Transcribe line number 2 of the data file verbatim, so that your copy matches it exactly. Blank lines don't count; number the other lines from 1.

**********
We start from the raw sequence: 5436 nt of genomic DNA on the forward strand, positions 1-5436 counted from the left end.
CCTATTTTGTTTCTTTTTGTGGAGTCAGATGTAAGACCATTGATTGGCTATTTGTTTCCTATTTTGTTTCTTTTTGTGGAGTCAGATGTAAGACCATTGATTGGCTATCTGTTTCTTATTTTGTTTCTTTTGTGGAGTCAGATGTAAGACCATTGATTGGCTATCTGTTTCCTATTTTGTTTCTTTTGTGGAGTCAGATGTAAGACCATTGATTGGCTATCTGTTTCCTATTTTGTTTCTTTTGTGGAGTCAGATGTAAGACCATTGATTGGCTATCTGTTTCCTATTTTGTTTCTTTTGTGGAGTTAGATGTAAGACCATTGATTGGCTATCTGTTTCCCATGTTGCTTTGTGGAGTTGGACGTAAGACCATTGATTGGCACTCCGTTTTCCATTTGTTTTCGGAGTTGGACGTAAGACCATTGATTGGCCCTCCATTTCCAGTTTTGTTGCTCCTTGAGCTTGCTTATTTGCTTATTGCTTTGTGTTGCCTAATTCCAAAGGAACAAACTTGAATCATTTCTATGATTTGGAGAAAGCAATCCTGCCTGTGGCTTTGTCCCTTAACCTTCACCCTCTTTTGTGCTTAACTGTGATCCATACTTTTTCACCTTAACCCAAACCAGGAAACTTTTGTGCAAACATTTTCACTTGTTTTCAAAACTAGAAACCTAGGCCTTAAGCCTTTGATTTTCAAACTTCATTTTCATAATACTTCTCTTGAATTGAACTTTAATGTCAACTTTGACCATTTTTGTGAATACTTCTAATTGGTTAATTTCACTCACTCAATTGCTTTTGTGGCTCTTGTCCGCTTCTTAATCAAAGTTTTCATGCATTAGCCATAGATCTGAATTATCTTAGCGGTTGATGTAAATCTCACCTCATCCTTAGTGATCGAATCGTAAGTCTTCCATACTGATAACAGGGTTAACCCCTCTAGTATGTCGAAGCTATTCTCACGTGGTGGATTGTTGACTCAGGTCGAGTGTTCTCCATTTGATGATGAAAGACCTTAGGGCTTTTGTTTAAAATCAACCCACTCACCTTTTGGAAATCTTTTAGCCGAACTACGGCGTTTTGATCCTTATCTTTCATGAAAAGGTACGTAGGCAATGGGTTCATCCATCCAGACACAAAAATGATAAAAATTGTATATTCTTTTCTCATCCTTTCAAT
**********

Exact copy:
CCTATTTTGTTTCTTTTTGTGGAGTCAGATGTAAGACCATTGATTGGCTATTTGTTTCCTATTTTGTTTCTTTTTGTGGAGTCAGATGTAAGACCATTGATTGGCTATCTGTTTCTTATTTTGTTTCTTTTGTGGAGTCAGATGTAAGACCATTGATTGGCTATCTGTTTCCTATTTTGTTTCTTTTGTGGAGTCAGATGTAAGACCATTGATTGGCTATCTGTTTCCTATTTTGTTTCTTTTGTGGAGTCAGATGTAAGACCATTGATTGGCTATCTGTTTCCTATTTTGTTTCTTTTGTGGAGTTAGATGTAAGACCATTGATTGGCTATCTGTTTCCCATGTTGCTTTGTGGAGTTGGACGTAAGACCATTGATTGGCACTCCGTTTTCCATTTGTTTTCGGAGTTGGACGTAAGACCATTGATTGGCCCTCCATTTCCAGTTTTGTTGCTCCTTGAGCTTGCTTATTTGCTTATTGCTTTGTGTTGCCTAATTCCAAAGGAACAAACTTGAATCATTTCTATGATTTGGAGAAAGCAATCCTGCCTGTGGCTTTGTCCCTTAACCTTCACCCTCTTTTGTGCTTAACTGTGATCCATACTTTTTCACCTTAACCCAAACCAGGAAACTTTTGTGCAAACATTTTCACTTGTTTTCAAAACTAGAAACCTAGGCCTTAAGCCTTTGATTTTCAAACTTCATTTTCATAATACTTCTCTTGAATTGAACTTTAATGTCAACTTTGACCATTTTTGTGAATACTTCTAATTGGTTAATTTCACTCACTCAATTGCTTTTGTGGCTCTTGTCCGCTTCTTAATCAAAGTTTTCATGCATTAGCCATAGATCTGAATTATCTTAGCGGTTGATGTAAATCTCACCTCATCCTTAGTGATCGAATCGTAAGTCTTCCATACTGATAACAGGGTTAACCCCTCTAGTATGTCGAAGCTATTCTCACGTGGTGGATTGTTGACTCAGGTCGAGTGTTCTCCATTTGATGATGAAAGACCTTAGGGCTTTTGTTTAAAATCAACCCACTCACCTTTTGGAAATCTTTTAGCCGAACTACGGCGTTTTGATCCTTATCTTTCATGAAAAGGTACGTAGGCAATGGGTTCATCCATCCAGACACAAAAATGATAAAAATTGTATATTCTTTTCTCATCCTTTCAAT